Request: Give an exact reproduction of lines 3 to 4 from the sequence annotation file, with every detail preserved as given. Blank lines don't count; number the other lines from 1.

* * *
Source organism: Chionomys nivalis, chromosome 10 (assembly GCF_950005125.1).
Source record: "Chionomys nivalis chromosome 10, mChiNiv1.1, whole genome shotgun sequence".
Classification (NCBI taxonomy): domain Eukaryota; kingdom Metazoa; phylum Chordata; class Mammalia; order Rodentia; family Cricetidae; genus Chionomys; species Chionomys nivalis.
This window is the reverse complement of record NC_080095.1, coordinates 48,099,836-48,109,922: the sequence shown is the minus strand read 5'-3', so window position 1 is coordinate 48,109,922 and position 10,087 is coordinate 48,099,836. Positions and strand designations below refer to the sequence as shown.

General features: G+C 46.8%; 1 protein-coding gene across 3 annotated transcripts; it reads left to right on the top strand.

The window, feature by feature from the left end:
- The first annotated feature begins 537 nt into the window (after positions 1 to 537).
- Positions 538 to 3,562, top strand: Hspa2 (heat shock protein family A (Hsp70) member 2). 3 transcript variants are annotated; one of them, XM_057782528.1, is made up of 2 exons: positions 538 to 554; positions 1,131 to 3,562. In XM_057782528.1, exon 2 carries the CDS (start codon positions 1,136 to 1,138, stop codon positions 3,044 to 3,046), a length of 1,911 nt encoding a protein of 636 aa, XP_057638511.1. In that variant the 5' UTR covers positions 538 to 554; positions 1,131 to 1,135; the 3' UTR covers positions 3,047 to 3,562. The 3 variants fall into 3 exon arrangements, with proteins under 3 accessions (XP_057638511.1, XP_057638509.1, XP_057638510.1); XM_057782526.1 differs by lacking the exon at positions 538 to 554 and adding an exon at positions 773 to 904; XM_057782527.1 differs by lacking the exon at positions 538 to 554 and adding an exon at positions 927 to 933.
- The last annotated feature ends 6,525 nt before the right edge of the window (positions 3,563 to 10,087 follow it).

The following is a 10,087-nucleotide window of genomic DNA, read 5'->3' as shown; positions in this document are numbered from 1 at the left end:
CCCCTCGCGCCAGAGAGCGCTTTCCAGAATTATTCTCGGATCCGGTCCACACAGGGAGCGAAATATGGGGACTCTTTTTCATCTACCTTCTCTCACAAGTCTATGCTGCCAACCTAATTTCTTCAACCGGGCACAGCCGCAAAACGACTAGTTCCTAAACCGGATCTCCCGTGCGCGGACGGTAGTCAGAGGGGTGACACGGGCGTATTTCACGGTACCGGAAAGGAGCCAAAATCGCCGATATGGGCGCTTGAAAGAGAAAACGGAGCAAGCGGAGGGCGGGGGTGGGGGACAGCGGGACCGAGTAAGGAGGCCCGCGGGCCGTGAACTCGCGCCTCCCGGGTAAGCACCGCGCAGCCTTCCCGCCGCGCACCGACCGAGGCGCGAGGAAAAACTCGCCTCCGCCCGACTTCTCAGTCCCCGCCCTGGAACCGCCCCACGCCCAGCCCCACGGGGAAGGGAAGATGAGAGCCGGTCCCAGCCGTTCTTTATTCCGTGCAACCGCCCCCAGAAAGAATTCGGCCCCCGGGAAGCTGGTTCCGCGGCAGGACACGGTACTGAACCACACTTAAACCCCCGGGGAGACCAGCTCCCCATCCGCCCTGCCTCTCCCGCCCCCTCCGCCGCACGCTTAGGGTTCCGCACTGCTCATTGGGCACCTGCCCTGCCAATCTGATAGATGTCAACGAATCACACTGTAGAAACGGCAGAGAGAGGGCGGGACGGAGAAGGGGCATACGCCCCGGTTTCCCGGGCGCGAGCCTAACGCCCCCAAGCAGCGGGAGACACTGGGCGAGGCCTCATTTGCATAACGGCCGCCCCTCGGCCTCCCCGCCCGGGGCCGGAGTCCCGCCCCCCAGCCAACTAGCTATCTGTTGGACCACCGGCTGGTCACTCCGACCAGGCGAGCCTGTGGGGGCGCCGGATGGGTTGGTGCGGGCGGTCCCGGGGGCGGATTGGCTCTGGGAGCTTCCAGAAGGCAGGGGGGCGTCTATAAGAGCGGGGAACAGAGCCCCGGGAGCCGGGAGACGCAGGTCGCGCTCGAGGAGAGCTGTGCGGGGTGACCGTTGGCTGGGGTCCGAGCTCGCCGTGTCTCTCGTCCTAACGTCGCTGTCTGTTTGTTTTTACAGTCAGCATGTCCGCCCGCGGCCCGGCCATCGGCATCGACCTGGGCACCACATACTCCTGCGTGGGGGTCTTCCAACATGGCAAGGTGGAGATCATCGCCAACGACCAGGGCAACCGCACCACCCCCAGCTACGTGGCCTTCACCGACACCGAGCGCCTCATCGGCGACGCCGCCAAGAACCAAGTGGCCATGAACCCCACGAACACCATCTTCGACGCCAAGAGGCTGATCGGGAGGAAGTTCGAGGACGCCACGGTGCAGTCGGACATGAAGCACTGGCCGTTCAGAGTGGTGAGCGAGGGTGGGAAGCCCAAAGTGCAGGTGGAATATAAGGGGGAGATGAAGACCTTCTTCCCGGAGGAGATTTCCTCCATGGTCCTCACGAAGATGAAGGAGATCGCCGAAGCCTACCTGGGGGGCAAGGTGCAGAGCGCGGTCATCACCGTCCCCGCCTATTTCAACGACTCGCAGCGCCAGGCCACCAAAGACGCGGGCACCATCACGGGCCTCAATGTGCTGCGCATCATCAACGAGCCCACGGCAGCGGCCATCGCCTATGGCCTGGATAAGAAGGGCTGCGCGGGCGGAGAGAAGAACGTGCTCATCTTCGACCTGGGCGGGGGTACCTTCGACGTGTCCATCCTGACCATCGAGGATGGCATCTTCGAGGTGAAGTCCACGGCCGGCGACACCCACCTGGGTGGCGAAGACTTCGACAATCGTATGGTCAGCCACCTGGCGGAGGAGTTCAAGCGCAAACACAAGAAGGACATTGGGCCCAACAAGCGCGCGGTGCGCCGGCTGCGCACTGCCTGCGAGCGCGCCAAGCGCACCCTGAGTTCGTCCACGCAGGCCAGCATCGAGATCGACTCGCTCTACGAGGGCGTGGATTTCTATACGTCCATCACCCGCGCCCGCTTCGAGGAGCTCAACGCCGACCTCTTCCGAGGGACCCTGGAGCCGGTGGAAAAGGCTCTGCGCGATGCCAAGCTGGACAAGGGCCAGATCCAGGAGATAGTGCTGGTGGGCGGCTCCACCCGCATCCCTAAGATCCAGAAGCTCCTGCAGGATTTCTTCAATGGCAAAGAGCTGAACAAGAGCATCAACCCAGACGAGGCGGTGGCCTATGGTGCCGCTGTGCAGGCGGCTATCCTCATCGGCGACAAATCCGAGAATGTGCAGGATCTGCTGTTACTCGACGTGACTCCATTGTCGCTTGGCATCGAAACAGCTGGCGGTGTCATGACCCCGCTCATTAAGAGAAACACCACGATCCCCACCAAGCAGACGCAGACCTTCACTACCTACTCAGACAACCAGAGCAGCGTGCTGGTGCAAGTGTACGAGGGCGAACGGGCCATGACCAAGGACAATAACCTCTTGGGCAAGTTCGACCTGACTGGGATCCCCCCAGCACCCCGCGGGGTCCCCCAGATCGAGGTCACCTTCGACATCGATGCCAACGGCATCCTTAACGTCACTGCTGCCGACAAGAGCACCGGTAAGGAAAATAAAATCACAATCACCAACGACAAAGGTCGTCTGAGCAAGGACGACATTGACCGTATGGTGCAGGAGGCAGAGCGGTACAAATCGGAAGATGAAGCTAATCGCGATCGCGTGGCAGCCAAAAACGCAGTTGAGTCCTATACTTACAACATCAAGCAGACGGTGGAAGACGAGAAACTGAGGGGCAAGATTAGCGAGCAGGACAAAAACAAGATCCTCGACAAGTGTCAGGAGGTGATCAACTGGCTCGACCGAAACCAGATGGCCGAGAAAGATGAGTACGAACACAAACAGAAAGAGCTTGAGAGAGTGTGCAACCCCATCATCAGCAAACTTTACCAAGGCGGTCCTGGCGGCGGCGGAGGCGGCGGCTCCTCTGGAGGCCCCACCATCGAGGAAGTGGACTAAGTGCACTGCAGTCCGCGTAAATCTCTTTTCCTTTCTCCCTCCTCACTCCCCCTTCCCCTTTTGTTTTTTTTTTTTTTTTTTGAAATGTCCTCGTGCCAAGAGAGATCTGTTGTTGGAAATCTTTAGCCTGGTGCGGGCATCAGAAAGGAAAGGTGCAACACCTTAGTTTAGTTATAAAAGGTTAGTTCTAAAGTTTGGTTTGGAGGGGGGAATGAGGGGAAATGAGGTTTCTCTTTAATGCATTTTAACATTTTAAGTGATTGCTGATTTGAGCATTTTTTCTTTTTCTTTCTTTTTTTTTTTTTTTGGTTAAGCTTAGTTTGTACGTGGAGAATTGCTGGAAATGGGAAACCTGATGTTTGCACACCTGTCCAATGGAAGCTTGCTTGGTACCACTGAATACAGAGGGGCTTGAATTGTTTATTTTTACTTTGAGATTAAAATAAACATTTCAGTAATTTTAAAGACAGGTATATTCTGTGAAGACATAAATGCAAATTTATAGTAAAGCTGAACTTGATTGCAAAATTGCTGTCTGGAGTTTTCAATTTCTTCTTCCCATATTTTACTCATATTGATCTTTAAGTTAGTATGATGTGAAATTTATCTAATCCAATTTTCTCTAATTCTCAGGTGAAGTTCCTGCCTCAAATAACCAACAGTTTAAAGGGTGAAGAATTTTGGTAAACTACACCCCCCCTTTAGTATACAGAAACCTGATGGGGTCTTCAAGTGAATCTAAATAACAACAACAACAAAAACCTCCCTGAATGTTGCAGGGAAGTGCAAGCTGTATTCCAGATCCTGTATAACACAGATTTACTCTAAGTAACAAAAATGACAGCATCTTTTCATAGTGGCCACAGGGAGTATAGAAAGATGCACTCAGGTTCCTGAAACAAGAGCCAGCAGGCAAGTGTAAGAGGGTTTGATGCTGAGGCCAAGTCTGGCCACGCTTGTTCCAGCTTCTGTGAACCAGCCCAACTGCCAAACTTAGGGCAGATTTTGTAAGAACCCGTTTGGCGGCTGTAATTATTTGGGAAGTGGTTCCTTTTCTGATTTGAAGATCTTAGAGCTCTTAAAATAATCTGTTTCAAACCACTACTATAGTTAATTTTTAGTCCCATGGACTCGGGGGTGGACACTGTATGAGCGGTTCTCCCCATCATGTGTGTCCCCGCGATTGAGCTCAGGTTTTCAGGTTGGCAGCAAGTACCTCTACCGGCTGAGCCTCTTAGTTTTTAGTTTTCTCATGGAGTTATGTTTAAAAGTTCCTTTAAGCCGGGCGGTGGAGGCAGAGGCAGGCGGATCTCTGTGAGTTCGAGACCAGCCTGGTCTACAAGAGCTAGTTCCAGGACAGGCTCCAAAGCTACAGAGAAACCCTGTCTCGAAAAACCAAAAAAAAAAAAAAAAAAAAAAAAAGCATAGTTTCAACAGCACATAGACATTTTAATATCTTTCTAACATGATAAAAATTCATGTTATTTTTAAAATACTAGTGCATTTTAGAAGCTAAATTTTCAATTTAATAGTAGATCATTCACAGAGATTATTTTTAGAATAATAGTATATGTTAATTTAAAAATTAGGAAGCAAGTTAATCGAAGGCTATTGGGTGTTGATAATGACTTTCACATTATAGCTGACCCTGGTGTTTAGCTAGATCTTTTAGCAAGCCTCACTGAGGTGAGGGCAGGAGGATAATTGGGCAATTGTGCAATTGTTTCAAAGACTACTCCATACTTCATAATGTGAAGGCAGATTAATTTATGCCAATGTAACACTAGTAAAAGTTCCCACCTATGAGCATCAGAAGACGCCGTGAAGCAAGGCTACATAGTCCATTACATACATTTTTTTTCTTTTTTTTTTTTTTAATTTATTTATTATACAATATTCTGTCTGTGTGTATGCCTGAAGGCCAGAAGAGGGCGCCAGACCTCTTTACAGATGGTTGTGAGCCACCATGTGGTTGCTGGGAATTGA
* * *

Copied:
Classification (NCBI taxonomy): domain Eukaryota; kingdom Metazoa; phylum Chordata; class Mammalia; order Rodentia; family Cricetidae; genus Chionomys; species Chionomys nivalis.
This window is the reverse complement of record NC_080095.1, coordinates 48,099,836-48,109,922: the sequence shown is the minus strand read 5'-3', so window position 1 is coordinate 48,109,922 and position 10,087 is coordinate 48,099,836. Positions and strand designations below refer to the sequence as shown.